What is on the property now? That might open up some answers.
What is on the property now? That might open up some answers.
It's my opinion that you're going to have to go up substantially in tractor size/weight, in order to get a tractor with a loader that can safely handle a round bale on the loader. As others have pointed out, a loader's capacity is measured at the pins, or a few inches ahead of the pins, but a large bale sticks out several feet, and that makes a difference. All of the tasks you listed could be accomplished with a CUT in the 2000-3500 lb / 20-30 hp range, but few, if any of those tractors are going to have a loader that will make you happy toting a large bale.Quote:
I wasn't entirely clear in my first post - I would like to handle large square bales but it won't make sense if it adds $10k to the equipment investment. $10k buys a lot of small bales, or at least buys me a year to consider adding a skidsteer instead. This is why I was trying to understand the requirements for lifting.
For example, in the Kioti line, the CK27, CK30, and CK35 use the KL130 loader, with a full-height lift capacity of 1,155 lbs at the pins. I think It's safe to say this wouldn't lift an 800 lb bale very well, with all that weight hanging out past the pins. You'd probably get it off the ground if you needed to transport it, but if you were stacking or loading a trailer, you wouldn't be very happy. The next one up in line is the KL401, which goes on the DK40, DK45, and DK50 tractors. It has a comparable lift capacity of 2,761 lbs. More than enough. But there's a real jump in price between the CK and the DK line. Is it worth it to you? In general, a smaller CUT in the 20-30 HP range can easily be had used, or even new if you get lucky, in the $10k-$15k range.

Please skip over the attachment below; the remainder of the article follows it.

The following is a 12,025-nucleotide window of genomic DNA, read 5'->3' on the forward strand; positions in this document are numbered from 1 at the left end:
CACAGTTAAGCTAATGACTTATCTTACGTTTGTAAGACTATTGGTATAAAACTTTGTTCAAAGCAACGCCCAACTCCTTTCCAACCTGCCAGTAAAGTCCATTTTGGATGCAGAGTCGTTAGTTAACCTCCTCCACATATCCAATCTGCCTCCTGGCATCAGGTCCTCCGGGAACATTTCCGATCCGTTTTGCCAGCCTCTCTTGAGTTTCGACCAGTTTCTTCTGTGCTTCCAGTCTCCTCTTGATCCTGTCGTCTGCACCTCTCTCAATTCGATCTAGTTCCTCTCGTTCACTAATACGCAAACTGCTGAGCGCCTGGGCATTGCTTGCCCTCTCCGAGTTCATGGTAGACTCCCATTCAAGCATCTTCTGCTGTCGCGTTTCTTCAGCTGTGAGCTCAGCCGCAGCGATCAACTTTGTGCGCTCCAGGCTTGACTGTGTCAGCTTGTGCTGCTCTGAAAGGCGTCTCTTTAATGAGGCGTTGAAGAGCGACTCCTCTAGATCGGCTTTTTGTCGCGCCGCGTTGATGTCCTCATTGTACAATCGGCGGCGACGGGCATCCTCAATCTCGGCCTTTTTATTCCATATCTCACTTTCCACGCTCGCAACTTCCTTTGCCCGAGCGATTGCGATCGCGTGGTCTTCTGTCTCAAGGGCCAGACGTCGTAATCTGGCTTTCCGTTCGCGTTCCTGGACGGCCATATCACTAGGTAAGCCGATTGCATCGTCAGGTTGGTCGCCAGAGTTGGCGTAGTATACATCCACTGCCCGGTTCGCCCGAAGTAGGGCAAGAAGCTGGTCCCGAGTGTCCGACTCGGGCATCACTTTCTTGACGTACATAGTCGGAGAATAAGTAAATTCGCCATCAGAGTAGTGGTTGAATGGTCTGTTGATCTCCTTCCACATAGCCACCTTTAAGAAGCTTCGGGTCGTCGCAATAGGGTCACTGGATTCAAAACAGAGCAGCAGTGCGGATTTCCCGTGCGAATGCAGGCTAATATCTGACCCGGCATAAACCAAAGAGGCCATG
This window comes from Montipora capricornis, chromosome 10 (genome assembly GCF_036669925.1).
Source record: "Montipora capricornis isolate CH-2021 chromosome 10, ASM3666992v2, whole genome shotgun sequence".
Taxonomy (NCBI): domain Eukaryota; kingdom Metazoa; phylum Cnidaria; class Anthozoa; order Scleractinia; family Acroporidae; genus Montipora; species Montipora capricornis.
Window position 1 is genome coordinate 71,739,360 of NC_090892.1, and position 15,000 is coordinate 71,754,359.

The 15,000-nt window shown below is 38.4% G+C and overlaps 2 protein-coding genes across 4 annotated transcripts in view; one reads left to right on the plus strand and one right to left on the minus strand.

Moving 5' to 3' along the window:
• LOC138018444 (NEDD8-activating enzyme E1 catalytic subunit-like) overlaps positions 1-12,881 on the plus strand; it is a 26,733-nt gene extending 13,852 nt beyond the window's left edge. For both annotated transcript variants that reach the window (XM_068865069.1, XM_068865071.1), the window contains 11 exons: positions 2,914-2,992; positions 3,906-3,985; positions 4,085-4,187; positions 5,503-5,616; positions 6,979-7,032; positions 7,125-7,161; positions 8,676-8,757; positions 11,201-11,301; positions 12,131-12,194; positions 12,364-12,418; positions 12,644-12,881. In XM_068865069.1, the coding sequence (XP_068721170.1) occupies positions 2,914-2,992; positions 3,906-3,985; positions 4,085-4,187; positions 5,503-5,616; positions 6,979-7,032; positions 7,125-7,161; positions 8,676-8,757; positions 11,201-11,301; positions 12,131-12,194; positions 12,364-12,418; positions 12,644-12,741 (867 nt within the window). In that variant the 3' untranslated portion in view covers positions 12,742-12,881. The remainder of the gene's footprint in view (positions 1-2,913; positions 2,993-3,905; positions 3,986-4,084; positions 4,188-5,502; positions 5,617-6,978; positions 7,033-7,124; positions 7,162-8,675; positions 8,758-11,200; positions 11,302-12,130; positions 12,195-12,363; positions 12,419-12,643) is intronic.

One thing to bear in mind is that you can get a scissor for a hay spear on the three-point, and that may do the trick for you. Tractors have much higher capacity on their three-point than on their loader arms. Here's a link to an example product.
I have a Bobcat CT 235 that will lift about 1,000 lbs give or take, and I am currently buying small bales but would like to move up to larger square bales (cheaper). To be honest I didn't know they made 2x4x8 bales until I had one delivered last month. I guess they are making these now for all the horse people who have CUT tractors (30-35 hp) with loaders that max out in the 1000,1100 lb range.
My tractor is great for 5 acres, small enough to get around and just big enough for all other chores (excluding big bales!) I have a 3pt hitch finish mower and mow about 3 acres. I have two sets of tires, turfs for summer and Ags for winter and swap them out every spring and fall and this is likely a best case scenario. The only reason I've got both sets is because the dealer messed up when I bought the machine and delivered it with turf and I wanted Ags. Long story short, they gave me the Ags and rims because of a back order problem.
Great looking horse property, looks like dualing round pens!